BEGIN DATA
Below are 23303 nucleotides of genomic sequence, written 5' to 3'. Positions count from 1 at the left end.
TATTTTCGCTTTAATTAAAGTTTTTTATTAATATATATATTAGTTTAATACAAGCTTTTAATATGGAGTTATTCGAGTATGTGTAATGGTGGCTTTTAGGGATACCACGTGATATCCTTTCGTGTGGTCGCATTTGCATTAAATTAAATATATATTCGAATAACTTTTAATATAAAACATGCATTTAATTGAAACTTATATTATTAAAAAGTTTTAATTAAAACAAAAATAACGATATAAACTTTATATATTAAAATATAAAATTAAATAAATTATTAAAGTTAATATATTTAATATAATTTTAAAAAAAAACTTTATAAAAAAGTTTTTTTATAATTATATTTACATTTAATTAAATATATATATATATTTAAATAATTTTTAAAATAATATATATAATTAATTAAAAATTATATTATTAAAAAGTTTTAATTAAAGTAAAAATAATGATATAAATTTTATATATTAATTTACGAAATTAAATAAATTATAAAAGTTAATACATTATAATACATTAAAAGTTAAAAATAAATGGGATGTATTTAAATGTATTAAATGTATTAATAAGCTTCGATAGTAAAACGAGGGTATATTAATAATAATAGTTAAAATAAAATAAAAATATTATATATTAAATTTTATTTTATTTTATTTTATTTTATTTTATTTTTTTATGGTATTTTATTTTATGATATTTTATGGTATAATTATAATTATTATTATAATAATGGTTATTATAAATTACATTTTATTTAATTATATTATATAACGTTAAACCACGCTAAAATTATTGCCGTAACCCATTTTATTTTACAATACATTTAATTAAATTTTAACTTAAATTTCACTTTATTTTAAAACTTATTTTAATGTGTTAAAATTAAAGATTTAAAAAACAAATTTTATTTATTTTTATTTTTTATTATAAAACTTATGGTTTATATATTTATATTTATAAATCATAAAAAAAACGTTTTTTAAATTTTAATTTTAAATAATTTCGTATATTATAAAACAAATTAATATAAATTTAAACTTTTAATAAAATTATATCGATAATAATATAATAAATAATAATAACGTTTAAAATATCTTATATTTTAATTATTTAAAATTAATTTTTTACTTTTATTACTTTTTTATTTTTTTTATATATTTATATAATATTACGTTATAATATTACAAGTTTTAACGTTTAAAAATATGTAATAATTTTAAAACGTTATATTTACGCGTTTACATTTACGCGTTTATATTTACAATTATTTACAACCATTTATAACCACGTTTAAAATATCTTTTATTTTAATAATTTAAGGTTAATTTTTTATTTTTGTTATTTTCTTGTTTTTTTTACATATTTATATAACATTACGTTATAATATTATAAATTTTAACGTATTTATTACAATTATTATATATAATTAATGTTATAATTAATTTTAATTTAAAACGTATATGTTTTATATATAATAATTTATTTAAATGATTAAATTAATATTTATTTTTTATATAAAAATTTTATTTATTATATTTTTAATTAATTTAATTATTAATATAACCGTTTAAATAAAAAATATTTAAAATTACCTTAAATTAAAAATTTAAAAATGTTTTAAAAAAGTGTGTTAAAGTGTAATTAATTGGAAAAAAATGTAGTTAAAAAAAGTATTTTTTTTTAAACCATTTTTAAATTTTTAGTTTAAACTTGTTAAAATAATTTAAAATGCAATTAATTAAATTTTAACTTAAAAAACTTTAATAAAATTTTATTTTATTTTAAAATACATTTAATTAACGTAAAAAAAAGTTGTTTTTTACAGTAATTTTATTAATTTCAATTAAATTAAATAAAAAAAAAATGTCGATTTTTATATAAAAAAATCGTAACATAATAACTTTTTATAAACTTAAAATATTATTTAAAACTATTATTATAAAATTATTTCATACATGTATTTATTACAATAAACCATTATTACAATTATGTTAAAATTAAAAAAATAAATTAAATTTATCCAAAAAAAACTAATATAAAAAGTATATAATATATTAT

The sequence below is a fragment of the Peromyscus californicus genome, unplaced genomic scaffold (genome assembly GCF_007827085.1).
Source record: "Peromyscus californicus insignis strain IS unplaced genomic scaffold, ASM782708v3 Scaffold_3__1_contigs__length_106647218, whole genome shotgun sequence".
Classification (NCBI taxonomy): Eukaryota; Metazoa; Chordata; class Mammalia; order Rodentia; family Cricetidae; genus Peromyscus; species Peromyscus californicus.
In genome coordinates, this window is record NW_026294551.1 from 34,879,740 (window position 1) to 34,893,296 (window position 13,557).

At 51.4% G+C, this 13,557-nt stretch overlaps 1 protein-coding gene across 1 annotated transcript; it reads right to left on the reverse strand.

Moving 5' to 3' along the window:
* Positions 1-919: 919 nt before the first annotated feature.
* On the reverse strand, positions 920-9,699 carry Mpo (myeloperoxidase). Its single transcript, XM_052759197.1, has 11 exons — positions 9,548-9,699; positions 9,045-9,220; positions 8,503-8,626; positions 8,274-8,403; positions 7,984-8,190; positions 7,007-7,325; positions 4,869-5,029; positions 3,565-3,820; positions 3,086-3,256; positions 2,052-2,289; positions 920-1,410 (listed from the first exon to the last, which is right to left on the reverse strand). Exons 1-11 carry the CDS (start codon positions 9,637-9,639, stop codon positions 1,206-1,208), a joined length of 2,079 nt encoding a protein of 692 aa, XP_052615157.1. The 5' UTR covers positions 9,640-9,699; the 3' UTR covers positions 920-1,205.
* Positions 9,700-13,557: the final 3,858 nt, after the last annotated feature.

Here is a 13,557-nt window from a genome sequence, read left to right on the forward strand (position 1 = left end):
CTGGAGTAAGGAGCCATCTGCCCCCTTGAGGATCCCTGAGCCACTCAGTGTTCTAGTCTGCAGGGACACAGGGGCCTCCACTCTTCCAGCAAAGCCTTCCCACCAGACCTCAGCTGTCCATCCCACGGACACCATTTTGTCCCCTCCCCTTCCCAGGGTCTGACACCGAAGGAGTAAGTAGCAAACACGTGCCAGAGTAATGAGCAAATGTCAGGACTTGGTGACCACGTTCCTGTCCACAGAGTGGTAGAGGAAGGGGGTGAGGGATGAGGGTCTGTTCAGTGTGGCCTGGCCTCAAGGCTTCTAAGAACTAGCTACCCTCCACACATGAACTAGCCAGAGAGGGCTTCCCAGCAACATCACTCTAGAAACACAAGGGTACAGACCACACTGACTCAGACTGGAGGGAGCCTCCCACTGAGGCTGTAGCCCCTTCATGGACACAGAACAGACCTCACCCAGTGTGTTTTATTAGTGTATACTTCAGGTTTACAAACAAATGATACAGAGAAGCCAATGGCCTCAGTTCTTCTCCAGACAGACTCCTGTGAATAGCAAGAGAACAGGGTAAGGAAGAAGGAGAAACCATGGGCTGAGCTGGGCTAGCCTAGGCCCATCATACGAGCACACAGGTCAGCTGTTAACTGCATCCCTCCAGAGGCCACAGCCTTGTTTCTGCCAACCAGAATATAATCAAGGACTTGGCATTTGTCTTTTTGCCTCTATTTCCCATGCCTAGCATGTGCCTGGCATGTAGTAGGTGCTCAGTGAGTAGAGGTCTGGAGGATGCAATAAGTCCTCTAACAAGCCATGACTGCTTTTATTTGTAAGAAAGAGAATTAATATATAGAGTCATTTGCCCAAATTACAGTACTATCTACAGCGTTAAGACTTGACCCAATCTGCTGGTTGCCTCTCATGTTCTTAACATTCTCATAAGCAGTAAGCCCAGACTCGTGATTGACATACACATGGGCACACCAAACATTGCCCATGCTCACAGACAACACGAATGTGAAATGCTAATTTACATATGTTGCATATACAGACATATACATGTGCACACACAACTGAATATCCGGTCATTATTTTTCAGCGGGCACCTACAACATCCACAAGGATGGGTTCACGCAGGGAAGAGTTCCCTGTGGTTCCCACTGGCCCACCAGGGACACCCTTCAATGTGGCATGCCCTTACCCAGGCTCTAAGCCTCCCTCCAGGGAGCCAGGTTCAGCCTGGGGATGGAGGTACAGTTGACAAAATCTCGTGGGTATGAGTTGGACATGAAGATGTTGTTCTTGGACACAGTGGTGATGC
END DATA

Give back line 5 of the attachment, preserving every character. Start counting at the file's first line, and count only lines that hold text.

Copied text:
Classification (NCBI taxonomy): Eukaryota; Metazoa; Chordata; class Mammalia; order Rodentia; family Cricetidae; genus Peromyscus; species Peromyscus californicus.